The Magic of the Nerd Community
Last night, when I signed onto Facebook, I was met with a surprise that I’d been added to a group called Adult Nerdfighters. My initial reaction came in two parts: 1) I sighed and shook my head and wondered why on earth Facebook had made it so people can just up and add their friends to groups, and 2) Holy Nerdfighters, Batman, this is AWESOME!
The group had only been up for a short while, but already there were more comment threads than I could see, and people were commenting at such a rate that I couldn’t keep up. People were talking everything from locations to colleges to what age exactly constitutes an “adult” anyway. I saw several people who I know from HPA staff or other Harry Potter endeavors. People were jumping into conversations with each other at a rate that was almost unbelievable–or, at least, would have been unbelievable if I hadn’t been familiar with the Nerdfighter community for a few years. Everyone was celebrating that John Green had created a group just for us adult Nerdfighters who wonder if we’re just too old for the community.
Here’s a hint. We’re not.
All throughout today, my Facebook notifications were bombarded by comments from this group. People I’d never met before were liking things I’d said. Strangers were continuing conversations for 100+ comments on a thread. By this afternoon, we’d gotten past the basic topics and had delved into the fun stuff–NaNoWriMo, LeakyCon, social media usernames. Not long after that, the documents started showing up, because the comments had just gotten too cluttered to keep up.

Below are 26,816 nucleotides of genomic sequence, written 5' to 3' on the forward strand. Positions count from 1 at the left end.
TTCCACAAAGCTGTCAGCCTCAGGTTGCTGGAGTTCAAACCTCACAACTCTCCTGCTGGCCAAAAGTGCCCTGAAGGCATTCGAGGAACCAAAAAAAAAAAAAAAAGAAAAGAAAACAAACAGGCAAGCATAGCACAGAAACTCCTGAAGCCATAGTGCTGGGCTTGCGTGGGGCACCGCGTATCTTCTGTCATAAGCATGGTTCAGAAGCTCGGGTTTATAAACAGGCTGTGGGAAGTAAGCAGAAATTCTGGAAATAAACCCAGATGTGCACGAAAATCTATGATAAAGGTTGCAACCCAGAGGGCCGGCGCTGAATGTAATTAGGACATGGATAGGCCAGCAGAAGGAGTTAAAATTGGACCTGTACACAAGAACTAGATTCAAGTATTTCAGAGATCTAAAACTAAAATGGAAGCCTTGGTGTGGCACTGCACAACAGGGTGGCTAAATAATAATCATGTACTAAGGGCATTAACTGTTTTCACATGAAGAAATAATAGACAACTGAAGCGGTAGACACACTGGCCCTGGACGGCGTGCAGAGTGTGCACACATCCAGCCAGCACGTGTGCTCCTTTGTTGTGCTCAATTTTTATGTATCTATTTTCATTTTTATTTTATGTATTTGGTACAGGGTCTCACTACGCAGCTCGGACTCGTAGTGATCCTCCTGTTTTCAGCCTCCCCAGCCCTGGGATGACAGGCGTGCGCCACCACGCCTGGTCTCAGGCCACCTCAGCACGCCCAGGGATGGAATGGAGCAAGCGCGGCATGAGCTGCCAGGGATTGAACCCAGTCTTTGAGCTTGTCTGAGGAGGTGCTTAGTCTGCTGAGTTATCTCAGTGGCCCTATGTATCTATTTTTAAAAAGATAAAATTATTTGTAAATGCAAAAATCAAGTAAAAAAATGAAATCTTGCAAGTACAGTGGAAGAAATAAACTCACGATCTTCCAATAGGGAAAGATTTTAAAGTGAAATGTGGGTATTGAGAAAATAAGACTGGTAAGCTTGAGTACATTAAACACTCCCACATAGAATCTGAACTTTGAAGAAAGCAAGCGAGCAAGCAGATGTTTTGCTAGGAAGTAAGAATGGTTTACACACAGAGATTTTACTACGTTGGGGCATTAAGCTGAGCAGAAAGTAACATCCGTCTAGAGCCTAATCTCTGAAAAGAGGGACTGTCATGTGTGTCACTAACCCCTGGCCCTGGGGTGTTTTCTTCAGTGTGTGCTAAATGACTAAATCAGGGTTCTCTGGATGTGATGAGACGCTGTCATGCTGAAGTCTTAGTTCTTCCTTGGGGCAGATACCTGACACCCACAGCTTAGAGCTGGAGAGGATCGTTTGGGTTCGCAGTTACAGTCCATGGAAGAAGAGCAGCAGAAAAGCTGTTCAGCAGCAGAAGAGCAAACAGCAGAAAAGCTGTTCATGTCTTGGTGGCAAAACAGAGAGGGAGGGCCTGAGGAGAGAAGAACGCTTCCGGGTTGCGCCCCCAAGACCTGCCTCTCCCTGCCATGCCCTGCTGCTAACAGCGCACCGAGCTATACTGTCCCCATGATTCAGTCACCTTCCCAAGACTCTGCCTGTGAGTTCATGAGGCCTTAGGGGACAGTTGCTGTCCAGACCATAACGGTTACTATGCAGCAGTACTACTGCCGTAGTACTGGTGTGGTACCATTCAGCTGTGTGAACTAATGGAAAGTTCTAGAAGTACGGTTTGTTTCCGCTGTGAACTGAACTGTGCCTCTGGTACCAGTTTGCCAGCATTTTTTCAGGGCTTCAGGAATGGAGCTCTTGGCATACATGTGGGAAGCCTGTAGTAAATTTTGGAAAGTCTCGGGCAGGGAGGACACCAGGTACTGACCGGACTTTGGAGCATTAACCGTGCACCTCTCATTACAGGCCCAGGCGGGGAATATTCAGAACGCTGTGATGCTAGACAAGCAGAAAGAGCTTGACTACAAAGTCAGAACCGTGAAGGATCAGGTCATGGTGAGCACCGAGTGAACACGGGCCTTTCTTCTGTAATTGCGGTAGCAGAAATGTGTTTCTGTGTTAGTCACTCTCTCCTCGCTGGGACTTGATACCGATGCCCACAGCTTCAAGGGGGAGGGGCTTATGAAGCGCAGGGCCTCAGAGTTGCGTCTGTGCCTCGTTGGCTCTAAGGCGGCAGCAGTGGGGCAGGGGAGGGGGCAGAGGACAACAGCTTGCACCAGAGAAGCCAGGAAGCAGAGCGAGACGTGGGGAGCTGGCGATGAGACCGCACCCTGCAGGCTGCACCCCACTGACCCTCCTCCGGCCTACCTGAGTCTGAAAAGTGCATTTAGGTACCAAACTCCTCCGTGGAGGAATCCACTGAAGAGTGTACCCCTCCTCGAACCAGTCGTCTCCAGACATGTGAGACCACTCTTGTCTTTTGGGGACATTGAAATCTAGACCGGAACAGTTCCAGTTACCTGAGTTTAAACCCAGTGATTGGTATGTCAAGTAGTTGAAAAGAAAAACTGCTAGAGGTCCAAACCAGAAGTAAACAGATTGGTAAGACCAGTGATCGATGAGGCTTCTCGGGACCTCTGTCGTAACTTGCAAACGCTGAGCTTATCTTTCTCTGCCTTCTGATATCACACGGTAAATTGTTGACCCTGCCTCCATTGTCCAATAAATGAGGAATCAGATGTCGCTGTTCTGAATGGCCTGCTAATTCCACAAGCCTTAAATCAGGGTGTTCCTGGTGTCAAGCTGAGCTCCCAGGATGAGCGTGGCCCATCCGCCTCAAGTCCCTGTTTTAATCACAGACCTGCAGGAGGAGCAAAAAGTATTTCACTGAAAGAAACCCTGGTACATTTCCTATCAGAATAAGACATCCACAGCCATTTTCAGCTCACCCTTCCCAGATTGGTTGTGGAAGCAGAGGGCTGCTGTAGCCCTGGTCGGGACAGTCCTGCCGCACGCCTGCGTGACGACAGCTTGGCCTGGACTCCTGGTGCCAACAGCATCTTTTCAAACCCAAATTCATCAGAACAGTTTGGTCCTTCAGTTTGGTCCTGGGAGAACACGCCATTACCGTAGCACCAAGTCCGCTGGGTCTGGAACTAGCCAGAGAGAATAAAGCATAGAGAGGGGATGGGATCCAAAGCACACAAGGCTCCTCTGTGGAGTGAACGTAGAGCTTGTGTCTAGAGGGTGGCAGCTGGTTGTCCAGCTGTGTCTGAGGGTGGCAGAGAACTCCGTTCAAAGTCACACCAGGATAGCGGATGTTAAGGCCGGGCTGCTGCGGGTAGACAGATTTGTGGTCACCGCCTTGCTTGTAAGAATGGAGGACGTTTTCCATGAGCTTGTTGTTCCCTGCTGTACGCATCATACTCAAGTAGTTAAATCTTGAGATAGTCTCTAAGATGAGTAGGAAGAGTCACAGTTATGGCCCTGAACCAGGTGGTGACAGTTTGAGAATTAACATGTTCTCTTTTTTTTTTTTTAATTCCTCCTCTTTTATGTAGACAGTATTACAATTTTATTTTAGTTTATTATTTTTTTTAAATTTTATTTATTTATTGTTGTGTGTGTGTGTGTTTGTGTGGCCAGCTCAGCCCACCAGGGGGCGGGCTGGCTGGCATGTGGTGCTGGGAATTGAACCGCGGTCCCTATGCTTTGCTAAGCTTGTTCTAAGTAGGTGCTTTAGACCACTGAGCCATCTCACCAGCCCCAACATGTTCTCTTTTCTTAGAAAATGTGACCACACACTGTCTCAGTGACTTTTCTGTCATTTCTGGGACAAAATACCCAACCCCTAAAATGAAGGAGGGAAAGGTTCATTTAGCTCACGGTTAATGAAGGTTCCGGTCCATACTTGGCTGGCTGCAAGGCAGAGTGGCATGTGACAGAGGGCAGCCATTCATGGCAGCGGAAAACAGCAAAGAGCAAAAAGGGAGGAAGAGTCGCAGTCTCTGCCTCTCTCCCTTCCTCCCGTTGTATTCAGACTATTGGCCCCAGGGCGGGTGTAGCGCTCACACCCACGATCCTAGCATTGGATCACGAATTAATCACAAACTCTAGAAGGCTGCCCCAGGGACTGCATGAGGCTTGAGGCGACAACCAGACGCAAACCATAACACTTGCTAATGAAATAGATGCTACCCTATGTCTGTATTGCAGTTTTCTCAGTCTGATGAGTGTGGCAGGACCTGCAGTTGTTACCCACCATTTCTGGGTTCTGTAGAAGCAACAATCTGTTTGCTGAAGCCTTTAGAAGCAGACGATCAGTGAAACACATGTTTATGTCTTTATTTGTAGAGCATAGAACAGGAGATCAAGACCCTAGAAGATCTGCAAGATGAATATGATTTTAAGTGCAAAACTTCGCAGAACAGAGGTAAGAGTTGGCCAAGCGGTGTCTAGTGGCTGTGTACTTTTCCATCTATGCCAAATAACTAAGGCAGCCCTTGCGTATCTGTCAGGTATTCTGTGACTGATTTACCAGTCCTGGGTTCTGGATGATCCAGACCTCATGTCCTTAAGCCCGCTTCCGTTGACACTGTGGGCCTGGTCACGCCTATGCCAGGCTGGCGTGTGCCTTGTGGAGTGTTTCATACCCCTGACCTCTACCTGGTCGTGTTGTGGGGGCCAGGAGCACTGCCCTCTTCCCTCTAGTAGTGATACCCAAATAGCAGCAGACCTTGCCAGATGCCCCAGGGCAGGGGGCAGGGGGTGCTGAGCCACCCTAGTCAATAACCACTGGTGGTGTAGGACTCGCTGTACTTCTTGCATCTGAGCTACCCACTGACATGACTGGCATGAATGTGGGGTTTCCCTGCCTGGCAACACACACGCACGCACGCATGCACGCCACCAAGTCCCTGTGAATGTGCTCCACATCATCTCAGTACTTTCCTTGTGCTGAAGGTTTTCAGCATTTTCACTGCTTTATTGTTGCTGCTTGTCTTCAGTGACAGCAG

Not even twenty-four hours and any outsider who saw this group would assume that these thousands of people had been friends for ages. Or, at the very least, met in person.
This, in my opinion, is the most magical part of our communities right here. Nerdfighteria, HPA, most of the fandoms. Perhaps it’s due to the Internet and the communication it offers, perhaps it’s due to the general nature of these communities, but generally if you jump into a conversation or a Facebook group or a Ning or a forum that contains one of these groups, you’re very likely to be welcomed with open arms. Within hours you’ll have a hundred new friends, some on the opposite side of the world. By the next day, you’ll be fighting sleep deprivation because you stayed up too late talking to these people. And then when you’re planning on going by yourself to something like, say, LeakyCon, you’ll know that there will be several others going alone as well and you can meet up and hang out.
There’s a lot to be said for our little Internet communities. And it’s refreshing to know that, even as worldsuck tries to take over everywhere else, at least we have these happy little communities to keep it at bay.